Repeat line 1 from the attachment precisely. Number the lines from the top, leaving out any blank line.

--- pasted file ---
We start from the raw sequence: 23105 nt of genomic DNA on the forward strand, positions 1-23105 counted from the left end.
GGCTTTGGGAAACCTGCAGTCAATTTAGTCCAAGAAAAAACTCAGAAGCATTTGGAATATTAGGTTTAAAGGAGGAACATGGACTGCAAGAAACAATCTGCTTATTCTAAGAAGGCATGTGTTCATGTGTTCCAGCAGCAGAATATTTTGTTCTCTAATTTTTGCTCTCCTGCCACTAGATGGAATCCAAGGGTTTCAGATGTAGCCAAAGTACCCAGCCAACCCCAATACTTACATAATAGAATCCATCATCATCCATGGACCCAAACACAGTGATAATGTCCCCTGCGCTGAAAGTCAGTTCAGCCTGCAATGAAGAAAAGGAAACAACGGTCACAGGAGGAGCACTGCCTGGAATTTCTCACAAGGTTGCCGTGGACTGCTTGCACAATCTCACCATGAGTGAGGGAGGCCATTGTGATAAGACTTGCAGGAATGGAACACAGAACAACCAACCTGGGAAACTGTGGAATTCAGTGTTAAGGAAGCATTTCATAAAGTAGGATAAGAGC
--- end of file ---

We start from the raw sequence: 23105 nt of genomic DNA on the forward strand, positions 1-23105 counted from the left end.